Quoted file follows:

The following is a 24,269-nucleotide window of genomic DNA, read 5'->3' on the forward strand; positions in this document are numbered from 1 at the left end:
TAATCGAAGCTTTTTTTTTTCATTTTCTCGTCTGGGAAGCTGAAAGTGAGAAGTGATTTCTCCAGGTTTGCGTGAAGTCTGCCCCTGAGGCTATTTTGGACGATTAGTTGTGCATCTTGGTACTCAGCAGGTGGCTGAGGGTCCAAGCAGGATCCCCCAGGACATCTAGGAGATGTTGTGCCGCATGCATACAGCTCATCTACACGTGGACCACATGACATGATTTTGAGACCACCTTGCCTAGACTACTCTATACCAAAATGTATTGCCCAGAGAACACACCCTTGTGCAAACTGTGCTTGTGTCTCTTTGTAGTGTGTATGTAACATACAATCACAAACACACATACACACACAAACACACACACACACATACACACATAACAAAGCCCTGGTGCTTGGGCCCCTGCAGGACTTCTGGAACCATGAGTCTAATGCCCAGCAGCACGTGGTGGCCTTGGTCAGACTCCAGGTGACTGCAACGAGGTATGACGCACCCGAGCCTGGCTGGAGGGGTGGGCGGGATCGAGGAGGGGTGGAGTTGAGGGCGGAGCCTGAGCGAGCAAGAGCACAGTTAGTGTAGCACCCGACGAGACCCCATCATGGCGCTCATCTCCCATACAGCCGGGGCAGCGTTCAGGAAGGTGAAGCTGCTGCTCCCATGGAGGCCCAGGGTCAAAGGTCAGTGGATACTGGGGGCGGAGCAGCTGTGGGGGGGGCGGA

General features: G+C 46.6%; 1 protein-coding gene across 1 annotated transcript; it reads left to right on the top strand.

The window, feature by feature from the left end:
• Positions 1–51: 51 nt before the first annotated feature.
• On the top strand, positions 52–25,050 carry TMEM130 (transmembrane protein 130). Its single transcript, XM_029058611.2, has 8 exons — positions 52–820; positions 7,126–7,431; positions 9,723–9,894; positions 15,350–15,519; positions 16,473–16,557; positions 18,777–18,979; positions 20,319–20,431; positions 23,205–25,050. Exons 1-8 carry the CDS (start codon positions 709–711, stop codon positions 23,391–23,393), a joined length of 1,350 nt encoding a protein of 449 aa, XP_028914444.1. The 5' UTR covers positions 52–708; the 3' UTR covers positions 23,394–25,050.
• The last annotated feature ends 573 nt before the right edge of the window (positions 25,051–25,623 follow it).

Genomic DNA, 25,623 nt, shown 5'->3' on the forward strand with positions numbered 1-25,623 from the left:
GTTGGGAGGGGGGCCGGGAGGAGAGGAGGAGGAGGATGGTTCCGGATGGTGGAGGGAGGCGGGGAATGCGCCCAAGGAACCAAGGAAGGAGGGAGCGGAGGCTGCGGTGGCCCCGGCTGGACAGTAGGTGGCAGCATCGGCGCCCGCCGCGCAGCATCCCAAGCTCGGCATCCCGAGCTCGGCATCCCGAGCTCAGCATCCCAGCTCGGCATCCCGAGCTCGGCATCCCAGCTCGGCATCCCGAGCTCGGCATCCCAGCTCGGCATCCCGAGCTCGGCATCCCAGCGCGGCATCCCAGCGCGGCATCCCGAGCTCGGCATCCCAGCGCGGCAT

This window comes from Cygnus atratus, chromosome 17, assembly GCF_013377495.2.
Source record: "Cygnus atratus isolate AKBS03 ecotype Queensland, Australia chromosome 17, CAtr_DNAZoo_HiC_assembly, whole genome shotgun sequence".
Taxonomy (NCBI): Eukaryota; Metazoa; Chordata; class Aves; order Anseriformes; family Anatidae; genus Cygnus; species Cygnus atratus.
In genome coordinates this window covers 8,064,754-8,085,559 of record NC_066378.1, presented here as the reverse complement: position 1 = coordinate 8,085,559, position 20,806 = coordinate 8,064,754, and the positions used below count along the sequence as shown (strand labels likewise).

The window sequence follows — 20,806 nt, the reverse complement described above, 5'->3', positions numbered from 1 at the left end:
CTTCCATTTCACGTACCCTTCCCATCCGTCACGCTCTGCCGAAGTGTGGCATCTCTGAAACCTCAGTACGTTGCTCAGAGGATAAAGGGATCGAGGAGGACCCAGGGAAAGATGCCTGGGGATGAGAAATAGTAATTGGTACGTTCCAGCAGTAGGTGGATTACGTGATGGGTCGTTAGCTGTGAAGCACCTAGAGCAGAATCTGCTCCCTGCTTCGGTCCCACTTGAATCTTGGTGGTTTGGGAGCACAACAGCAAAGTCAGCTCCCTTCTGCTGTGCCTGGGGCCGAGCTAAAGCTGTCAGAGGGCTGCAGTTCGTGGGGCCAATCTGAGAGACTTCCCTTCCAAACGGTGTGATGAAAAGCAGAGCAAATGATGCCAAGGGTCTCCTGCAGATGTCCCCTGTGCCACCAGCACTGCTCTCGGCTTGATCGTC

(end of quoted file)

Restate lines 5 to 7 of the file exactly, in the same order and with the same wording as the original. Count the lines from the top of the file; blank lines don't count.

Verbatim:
• Positions 1–51: 51 nt before the first annotated feature.
• On the top strand, positions 52–25,050 carry TMEM130 (transmembrane protein 130). Its single transcript, XM_029058611.2, has 8 exons — positions 52–820; positions 7,126–7,431; positions 9,723–9,894; positions 15,350–15,519; positions 16,473–16,557; positions 18,777–18,979; positions 20,319–20,431; positions 23,205–25,050. Exons 1-8 carry the CDS (start codon positions 709–711, stop codon positions 23,391–23,393), a joined length of 1,350 nt encoding a protein of 449 aa, XP_028914444.1. The 5' UTR covers positions 52–708; the 3' UTR covers positions 23,394–25,050.
• The last annotated feature ends 573 nt before the right edge of the window (positions 25,051–25,623 follow it).